In the beautiful house of Marieke and her family we, team Nanny Nina, were allowed to take a look and ask questions about how they experience life with an au pair. What is it really like to have an au pair at home? What are the benefits that a host family experiences and which topics left them in doubt? Marieke tells you everything you need to know if you are considering choosing an au pair.
What did your search look like?
“It has now been 10 years, so therefore we have now had 10 au pairs. When we made the choice to go for an au pair, we actually had little knowledge about the entire process. We were therefore determined to go for a Dutch-speaking au pair. The children were still small and only spoke Dutch, so we thought it was a nice idea that the au pair would understand them if they spoke Dutch. We’ve had a number of calls with ladies from South Africa, but unfortunately, we didn’t feel the click we were looking for. We soon decided to leave the requirement for the Dutch language for what it was. We actually liked it when the children learn English well at a young age.”
“Expanding the search area the au pair could come from made the search process a lot easier, but certainly no less exciting. You want the very best for your children and you are in fact also looking for an extra family member. Soon we received the profile of a Filipino au pair. A nice spontaneous lady with enough experience. In the beginning, the conversations are a bit more general. Get to know each other and see if there might be a click. Later you talk about expectations. What are we looking for and what is the reason that she would like to come to the Netherlands as an au pair. We quickly noticed that we had the same intention with the program, the same kind of humor, and we were both equally excited to start the program as soon as possible. Only three video calls were needed for the match to take place. If it’s good, it’s good. You feel that right away.”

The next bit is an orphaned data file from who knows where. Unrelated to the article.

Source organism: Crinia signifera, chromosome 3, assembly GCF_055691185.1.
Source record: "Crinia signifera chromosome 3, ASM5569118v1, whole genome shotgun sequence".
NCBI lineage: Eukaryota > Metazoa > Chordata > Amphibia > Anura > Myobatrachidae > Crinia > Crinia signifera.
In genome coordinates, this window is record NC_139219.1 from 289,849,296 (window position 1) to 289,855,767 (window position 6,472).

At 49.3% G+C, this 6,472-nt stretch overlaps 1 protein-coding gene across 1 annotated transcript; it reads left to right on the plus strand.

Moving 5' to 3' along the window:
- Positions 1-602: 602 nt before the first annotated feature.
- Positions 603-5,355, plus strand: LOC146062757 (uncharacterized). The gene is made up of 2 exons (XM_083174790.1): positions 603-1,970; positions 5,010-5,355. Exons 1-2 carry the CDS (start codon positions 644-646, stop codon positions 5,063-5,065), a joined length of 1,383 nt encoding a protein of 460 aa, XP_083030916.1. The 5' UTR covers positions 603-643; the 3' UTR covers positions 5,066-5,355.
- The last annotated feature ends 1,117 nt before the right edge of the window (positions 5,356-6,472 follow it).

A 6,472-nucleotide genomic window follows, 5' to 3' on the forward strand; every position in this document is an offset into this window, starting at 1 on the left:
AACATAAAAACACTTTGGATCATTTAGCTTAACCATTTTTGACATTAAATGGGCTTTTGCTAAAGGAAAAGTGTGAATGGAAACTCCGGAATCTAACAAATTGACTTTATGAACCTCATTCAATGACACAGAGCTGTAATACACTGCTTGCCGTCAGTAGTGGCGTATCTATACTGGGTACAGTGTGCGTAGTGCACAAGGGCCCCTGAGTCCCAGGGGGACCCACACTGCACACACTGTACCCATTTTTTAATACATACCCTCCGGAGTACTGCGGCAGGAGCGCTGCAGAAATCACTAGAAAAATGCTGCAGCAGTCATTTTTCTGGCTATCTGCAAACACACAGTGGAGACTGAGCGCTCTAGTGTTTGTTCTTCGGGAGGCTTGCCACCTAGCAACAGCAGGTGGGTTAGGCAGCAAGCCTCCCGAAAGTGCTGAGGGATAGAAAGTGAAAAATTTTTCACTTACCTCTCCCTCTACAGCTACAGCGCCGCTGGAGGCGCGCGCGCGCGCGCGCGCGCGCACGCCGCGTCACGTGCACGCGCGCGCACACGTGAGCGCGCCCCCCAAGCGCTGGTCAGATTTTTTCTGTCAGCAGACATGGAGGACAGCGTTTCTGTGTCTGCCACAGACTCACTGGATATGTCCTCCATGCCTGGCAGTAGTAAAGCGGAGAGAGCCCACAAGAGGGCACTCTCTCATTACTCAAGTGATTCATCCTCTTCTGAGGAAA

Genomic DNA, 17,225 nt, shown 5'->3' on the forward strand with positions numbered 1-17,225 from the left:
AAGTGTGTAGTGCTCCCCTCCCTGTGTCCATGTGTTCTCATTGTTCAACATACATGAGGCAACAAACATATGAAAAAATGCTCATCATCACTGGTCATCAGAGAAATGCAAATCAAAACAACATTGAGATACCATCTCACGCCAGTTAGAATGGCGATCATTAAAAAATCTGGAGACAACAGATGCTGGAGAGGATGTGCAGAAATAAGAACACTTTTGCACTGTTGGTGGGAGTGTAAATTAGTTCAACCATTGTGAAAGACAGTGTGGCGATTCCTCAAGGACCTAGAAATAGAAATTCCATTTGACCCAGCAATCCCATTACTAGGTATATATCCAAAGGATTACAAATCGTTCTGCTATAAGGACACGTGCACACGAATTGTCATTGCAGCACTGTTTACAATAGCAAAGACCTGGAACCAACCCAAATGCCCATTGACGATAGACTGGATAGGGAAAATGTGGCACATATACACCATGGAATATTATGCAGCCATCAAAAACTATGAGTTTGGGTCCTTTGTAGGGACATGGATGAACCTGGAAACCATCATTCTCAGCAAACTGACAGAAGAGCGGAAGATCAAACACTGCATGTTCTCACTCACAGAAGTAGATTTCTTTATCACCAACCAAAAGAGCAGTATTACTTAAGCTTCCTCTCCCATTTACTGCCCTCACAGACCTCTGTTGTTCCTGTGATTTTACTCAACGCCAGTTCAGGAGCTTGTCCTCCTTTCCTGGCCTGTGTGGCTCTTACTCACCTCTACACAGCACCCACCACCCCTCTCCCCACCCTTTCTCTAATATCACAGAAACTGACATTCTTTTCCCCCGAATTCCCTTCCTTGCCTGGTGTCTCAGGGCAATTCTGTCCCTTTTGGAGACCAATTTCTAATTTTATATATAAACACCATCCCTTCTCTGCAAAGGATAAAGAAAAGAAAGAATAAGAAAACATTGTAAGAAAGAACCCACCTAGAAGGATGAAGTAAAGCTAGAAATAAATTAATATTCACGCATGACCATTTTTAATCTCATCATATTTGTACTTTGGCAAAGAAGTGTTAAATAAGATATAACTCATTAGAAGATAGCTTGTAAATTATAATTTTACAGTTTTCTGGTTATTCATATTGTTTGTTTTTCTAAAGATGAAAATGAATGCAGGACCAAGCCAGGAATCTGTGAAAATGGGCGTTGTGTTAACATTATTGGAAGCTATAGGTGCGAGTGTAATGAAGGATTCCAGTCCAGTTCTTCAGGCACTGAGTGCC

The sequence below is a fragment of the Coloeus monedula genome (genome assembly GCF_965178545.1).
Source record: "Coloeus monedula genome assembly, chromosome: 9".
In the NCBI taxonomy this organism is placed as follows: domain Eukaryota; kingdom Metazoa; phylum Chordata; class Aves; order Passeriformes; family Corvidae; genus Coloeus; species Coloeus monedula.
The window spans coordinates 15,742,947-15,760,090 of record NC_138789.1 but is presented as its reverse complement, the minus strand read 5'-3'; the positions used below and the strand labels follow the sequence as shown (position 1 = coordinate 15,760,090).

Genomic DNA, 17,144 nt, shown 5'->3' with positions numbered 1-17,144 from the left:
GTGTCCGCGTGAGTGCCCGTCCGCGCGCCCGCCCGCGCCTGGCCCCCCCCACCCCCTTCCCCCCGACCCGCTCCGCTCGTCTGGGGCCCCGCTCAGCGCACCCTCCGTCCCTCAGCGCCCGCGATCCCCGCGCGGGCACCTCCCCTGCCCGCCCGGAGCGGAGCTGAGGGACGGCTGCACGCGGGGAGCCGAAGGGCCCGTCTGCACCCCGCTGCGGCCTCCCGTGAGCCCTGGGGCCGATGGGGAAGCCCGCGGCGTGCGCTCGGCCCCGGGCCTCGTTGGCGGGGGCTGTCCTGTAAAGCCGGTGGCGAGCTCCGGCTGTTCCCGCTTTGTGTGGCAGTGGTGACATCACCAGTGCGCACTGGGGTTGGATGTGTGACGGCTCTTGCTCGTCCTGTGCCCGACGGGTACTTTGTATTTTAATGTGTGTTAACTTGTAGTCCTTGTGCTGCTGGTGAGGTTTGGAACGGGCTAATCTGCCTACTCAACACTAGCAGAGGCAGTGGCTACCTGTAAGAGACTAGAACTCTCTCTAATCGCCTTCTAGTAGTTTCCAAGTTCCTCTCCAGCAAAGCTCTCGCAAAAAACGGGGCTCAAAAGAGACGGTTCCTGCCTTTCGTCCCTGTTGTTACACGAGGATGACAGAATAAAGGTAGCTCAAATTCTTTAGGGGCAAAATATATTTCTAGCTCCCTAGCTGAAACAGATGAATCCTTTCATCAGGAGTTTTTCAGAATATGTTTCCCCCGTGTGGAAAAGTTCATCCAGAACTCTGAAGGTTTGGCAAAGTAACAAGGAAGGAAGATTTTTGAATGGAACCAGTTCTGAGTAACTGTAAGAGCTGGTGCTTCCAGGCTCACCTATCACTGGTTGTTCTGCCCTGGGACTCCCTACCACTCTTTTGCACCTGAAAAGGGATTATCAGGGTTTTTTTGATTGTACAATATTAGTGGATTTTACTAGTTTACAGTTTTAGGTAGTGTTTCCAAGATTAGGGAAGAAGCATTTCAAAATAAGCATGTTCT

Were there times when you had doubts when the au pair was already there?
“Luckily I only had that once. That was when I decided to quit my current job and start my own business as an integrative gastroenterologist. I started a practice for complementary care for people with chronically misunderstood, unexplained, and unloved complaints. I offer guidance on the path of self-healing and transformation, and I also help doctors who get stuck in their profession. Not only a new challenge for me but also for us as a family. This made me doubt whether an au pair would still fit our lifestyle. Fortunately, my husband soon convinced me that it is nice to always have someone on hand during this period. Building a new business is not easy, especially in combination with a busy family life. He knows that better than anyone. With his company QWIC, he offers a sustainable alternative to the car and public transport through innovatively designed e-bikes.”
“Especially now that we are both busy with our own companies, it is extra nice to know that the children are in good hands and are doing fun things while we are working hard. And when we come home after a busy day, we don’t have to worry about housework anymore. We can then really spend our free time with the children. We really consider that a luxury.”
Many people are afraid of losing their privacy. How do you experience this?